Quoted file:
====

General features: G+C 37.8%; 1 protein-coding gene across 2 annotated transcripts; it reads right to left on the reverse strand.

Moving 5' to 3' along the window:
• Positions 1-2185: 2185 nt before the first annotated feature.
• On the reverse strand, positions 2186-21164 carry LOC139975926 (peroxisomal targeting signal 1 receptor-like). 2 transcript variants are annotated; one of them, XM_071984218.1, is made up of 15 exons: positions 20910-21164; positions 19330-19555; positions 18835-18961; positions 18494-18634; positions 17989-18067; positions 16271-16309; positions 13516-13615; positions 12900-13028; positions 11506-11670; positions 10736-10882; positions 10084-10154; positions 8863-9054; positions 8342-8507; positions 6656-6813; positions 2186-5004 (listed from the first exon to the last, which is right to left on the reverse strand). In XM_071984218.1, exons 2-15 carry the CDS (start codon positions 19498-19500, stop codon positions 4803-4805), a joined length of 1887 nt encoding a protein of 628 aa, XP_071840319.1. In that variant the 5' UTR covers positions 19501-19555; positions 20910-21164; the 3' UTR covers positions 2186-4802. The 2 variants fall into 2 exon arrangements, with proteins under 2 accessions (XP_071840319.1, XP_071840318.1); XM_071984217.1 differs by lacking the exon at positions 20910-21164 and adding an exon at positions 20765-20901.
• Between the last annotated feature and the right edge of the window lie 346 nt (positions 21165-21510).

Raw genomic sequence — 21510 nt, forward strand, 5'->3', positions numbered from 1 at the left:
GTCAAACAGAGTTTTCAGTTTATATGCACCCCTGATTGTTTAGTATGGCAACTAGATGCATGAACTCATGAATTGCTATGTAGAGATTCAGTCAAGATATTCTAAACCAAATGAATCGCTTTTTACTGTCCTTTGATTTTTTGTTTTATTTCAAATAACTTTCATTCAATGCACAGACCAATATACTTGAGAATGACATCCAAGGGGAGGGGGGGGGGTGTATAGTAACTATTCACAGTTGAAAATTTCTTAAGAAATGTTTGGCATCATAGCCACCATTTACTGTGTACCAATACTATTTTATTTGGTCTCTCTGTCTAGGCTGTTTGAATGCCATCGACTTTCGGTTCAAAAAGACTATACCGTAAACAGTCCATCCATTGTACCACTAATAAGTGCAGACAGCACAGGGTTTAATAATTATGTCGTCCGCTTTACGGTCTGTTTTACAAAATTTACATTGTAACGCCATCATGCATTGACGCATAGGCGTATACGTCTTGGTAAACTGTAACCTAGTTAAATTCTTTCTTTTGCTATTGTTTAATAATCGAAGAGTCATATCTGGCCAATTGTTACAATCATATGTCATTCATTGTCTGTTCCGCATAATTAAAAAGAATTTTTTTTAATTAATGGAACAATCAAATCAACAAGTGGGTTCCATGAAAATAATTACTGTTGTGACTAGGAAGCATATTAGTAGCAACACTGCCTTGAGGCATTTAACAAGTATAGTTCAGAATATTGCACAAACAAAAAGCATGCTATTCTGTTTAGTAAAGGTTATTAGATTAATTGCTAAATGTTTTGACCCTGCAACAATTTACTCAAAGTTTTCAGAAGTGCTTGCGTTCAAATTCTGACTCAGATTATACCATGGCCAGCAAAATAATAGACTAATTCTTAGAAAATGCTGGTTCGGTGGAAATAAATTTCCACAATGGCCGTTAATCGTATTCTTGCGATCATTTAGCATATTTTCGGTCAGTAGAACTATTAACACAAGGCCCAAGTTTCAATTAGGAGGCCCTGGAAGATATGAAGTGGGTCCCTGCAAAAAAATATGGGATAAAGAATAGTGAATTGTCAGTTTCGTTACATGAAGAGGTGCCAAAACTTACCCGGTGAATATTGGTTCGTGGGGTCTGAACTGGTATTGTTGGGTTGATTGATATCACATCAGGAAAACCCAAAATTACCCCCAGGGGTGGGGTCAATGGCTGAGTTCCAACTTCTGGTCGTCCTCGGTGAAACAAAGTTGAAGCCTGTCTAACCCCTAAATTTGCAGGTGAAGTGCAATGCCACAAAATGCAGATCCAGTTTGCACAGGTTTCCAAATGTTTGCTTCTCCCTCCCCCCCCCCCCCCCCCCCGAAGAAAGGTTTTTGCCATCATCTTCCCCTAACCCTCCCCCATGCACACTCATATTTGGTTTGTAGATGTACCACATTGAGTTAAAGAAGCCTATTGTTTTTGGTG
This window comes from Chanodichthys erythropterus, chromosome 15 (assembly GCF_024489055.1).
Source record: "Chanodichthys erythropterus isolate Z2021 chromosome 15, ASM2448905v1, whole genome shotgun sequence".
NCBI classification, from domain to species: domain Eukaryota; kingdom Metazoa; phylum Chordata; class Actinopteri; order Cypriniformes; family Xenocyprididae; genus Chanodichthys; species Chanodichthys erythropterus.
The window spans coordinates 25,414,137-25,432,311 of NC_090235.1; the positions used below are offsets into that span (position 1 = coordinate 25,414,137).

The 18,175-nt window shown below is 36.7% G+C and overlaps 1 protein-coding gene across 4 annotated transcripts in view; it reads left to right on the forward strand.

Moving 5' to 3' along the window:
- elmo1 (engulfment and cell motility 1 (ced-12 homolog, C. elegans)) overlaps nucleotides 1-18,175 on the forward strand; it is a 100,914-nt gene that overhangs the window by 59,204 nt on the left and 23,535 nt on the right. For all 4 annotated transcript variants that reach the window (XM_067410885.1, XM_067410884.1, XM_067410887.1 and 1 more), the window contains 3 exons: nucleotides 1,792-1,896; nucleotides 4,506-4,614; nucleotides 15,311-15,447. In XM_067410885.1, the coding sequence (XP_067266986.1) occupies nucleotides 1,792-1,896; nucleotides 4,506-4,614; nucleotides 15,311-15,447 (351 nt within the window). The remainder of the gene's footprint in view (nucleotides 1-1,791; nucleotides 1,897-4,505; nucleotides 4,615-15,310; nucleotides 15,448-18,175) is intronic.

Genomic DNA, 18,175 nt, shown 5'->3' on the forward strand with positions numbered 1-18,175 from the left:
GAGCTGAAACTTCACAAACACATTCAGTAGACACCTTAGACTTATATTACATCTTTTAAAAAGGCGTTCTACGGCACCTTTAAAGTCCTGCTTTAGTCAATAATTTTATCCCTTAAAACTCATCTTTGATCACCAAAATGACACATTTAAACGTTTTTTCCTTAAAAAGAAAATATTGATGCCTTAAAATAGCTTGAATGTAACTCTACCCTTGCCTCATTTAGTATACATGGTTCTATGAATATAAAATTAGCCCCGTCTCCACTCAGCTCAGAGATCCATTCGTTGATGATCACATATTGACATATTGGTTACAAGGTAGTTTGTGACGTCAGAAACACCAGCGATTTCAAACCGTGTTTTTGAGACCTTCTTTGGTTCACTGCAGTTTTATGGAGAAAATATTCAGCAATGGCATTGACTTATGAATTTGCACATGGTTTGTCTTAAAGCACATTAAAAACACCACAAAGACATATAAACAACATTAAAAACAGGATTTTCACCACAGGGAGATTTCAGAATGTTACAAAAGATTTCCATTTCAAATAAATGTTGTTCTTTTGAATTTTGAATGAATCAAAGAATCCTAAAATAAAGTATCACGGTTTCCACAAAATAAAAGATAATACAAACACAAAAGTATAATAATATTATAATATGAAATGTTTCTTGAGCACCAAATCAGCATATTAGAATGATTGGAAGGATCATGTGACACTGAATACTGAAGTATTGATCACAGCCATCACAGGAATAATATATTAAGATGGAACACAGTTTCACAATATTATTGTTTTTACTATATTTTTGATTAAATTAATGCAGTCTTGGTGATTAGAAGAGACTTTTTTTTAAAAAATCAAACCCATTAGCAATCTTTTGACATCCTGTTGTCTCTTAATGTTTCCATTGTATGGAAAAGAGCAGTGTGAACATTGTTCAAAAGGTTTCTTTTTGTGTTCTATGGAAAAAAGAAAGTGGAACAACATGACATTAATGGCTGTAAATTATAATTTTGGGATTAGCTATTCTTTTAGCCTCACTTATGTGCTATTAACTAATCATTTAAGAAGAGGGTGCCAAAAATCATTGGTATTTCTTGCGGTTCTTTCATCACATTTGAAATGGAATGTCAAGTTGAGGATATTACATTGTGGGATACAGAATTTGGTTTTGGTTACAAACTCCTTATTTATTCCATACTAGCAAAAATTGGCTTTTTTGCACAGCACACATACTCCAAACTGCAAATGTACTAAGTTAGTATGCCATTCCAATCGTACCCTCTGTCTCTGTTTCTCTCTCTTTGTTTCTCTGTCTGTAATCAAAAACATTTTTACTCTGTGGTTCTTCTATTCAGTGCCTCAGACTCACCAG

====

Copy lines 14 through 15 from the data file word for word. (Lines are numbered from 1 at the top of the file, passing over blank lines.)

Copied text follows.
- elmo1 (engulfment and cell motility 1 (ced-12 homolog, C. elegans)) overlaps nucleotides 1-18,175 on the forward strand; it is a 100,914-nt gene that overhangs the window by 59,204 nt on the left and 23,535 nt on the right. For all 4 annotated transcript variants that reach the window (XM_067410885.1, XM_067410884.1, XM_067410887.1 and 1 more), the window contains 3 exons: nucleotides 1,792-1,896; nucleotides 4,506-4,614; nucleotides 15,311-15,447. In XM_067410885.1, the coding sequence (XP_067266986.1) occupies nucleotides 1,792-1,896; nucleotides 4,506-4,614; nucleotides 15,311-15,447 (351 nt within the window). The remainder of the gene's footprint in view (nucleotides 1-1,791; nucleotides 1,897-4,505; nucleotides 4,615-15,310; nucleotides 15,448-18,175) is intronic.

Genomic DNA, 18,175 nt, shown 5'->3' on the forward strand with positions numbered 1-18,175 from the left: